Apr 30

Rebellion Has Consequences: Numbers 8-14

I like to plan.  When I take a trip, I make maps, check out restaurants in advance, and sometimes even make sleeping reservations.  I like to stay on schedule, and I do not like to simply “wait and see” to much.

My huz tends toward the opposite.

Every Labor Day weekend for the past decade, my huz has been the speaker at Village Creek Bible Camp’s family camp.  A few years ago, we left our house for the weekend without plans of where and when to stop and eat on our way. As we drove, I tried to push him to make plans, but he would not.

This angered me.

When asking him to make plans did not work, I tried to make plans for him.  This also did not work, and I continued to be upset.

I want to step outside of this story for a minute and state firmly that my man was not doing anything bothersome, malicious, etc. He just wanted to be a bit whimsical rather than being so structured as we almost always are.

We ended up eating at a fine Mexican restaurant with good food.

But my attitude was awful, and nothing could change it.

I wanted things (as I usually – sinfully – do) on my terms, in my way, and – most importantly – in my timing.  The fact that things did not go as I planned bothered me.

I had a choice – I could follow his plan, or I could rebel.

As I read through today’s passage, chapter 14 reminded me of how often I rebel against authority – other humans’ authority as well as God’s authority.  I want things my way, and other people’s plan rarely seem to be as well thought-out or as well defined as mine.

In the work place, I do believe that I am getting better at this, but life is a hard teacher and often has consequences.

The Israelites found the hard way that rebellion has severe consequences.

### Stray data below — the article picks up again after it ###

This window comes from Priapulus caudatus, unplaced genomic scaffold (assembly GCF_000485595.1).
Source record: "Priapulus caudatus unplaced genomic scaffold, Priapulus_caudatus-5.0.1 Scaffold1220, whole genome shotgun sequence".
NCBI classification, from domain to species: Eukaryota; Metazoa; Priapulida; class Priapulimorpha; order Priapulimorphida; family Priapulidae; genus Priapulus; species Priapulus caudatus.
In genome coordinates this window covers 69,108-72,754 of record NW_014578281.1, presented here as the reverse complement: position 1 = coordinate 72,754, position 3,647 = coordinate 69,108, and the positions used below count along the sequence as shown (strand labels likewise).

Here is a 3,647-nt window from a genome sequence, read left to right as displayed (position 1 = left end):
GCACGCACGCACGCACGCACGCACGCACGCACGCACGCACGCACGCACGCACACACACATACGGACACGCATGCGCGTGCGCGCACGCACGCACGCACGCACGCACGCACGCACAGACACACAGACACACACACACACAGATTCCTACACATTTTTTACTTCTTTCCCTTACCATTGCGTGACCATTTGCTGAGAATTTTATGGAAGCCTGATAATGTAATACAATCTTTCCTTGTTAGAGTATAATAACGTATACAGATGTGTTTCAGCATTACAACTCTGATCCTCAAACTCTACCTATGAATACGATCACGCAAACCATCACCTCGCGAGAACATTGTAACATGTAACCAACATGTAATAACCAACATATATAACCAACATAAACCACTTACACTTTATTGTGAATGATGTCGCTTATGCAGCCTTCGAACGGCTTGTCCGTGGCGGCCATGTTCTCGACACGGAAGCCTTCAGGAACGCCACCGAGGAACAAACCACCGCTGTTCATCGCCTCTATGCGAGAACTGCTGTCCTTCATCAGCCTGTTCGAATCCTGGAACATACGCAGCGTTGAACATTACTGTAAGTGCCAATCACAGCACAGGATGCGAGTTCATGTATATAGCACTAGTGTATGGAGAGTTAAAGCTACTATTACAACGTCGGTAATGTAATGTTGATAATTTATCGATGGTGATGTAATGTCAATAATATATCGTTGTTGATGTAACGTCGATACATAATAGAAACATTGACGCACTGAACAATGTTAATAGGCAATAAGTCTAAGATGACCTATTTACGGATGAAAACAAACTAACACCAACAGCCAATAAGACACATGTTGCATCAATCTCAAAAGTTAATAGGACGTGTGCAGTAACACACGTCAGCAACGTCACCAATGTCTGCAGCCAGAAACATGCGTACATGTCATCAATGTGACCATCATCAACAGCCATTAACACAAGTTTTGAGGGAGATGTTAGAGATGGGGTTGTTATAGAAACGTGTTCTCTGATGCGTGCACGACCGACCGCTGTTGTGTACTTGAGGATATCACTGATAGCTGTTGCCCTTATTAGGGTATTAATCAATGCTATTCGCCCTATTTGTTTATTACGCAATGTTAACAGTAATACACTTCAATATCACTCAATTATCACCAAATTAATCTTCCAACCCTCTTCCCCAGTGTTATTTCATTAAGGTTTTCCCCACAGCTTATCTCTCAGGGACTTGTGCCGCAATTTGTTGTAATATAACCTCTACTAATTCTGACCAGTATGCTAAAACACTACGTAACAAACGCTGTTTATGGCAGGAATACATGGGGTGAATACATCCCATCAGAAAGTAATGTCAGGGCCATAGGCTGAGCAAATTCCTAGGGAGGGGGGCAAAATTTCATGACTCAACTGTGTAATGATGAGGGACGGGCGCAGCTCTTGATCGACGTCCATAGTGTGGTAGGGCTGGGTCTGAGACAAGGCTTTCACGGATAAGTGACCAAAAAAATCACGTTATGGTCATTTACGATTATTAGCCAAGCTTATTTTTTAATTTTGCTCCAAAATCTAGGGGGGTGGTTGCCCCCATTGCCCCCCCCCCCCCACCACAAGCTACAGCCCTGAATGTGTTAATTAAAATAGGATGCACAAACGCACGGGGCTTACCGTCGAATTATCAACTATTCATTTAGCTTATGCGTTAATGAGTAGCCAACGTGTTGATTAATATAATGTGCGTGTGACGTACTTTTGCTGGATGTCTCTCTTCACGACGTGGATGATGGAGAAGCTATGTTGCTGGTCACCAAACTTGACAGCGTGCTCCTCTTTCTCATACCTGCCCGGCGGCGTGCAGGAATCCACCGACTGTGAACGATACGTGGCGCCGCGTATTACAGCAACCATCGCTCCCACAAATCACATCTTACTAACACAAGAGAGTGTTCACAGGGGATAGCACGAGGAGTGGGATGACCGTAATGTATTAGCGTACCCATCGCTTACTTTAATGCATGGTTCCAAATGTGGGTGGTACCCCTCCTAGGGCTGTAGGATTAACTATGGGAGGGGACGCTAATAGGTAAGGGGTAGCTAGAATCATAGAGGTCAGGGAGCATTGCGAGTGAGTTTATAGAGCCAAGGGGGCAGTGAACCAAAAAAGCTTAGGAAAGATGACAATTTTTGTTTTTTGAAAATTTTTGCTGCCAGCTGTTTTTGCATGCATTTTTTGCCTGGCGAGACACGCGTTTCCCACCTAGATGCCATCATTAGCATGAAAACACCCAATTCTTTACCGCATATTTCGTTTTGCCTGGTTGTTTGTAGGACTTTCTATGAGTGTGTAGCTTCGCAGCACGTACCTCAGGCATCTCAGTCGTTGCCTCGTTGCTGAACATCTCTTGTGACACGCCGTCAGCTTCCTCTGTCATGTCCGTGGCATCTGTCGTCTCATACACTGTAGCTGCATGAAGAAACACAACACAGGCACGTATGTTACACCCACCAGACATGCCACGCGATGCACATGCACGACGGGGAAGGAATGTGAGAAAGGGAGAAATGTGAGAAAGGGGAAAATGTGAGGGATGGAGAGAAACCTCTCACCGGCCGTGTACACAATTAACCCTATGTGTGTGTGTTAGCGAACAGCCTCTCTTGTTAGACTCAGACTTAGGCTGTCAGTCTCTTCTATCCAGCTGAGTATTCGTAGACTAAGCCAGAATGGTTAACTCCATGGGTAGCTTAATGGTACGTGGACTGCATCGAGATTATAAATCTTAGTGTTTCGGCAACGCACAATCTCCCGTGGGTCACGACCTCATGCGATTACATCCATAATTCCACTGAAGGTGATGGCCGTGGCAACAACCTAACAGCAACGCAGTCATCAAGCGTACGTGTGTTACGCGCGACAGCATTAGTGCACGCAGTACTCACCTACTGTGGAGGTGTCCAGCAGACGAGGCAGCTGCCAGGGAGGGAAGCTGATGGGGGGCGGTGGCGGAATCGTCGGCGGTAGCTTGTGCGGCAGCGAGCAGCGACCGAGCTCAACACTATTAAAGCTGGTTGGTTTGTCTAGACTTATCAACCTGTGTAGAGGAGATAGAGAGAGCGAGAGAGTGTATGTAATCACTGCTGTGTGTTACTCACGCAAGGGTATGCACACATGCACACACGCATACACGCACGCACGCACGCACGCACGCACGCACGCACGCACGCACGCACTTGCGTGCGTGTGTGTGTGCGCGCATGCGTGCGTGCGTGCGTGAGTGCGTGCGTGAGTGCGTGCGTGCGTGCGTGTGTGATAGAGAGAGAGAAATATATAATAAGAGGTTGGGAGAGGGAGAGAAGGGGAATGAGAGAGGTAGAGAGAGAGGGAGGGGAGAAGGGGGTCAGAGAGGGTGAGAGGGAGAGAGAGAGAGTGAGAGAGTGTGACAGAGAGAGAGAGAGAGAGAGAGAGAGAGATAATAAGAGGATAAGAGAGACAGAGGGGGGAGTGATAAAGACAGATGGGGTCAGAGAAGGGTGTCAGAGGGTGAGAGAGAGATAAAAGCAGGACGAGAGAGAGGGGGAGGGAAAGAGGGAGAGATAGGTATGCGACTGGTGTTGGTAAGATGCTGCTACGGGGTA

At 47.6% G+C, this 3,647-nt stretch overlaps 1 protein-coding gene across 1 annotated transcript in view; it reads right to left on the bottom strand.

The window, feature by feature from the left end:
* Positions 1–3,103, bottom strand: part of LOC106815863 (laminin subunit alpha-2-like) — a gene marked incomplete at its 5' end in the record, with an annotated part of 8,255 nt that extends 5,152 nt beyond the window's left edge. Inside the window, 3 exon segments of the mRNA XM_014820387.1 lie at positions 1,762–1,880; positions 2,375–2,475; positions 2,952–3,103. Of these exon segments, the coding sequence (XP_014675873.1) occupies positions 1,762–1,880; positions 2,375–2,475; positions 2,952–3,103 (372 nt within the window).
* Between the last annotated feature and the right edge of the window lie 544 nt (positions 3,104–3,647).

Read Numbers 14:20-25.

The Lord replied, “I have forgiven them,as you asked. 21 Nevertheless, as surely as I live and as surely as the glory of the Lord fills the whole earth, 22 not one of those who saw my glory and the signs I performed in Egypt and in the wilderness but who disobeyed me and tested me ten times— 23 not one of them will ever see the land I promised on oath to their ancestors. No one who has treated me with contempt will ever see it. 24 But because my servant Caleb has a different spirit and follows me wholeheartedly, I will bring him into the land he went to, and his descendants will inherit it. 25 Since the Amalekites and the Canaanites are living in the valleys, turn back tomorrow and set out toward the desert along the route to the Red Sea.

When we rebel, God forgives – thank goodness for that!  But forgiveness does not always mean that we will be blessed in the same way that we would have been if we had obeyed.

Sadly, I am guessing that I would have been in the same ‘camp’ as the ones who thought the God’s plan was not the right plan.  Because I tend to think that I have the right plan, I would have missed out on the Promised Land.

How have you seen this play out in your life – on both sides of the issue?  When you have obeyed, what blessings have you experienced?

I realize that this may be a hard thing to share in the comment section.  If so, just take some time today to talk this over with God.

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If this is the first time visiting this blog, I welcome you!

The blog’s purpose is for me (Stacy) to keep track of my reading through the Bible in coordination with my husband’s sermon series in which he preaches on one book of the Bible per week.  We are 4 weeks into the series, and the sermons are available online (click here).

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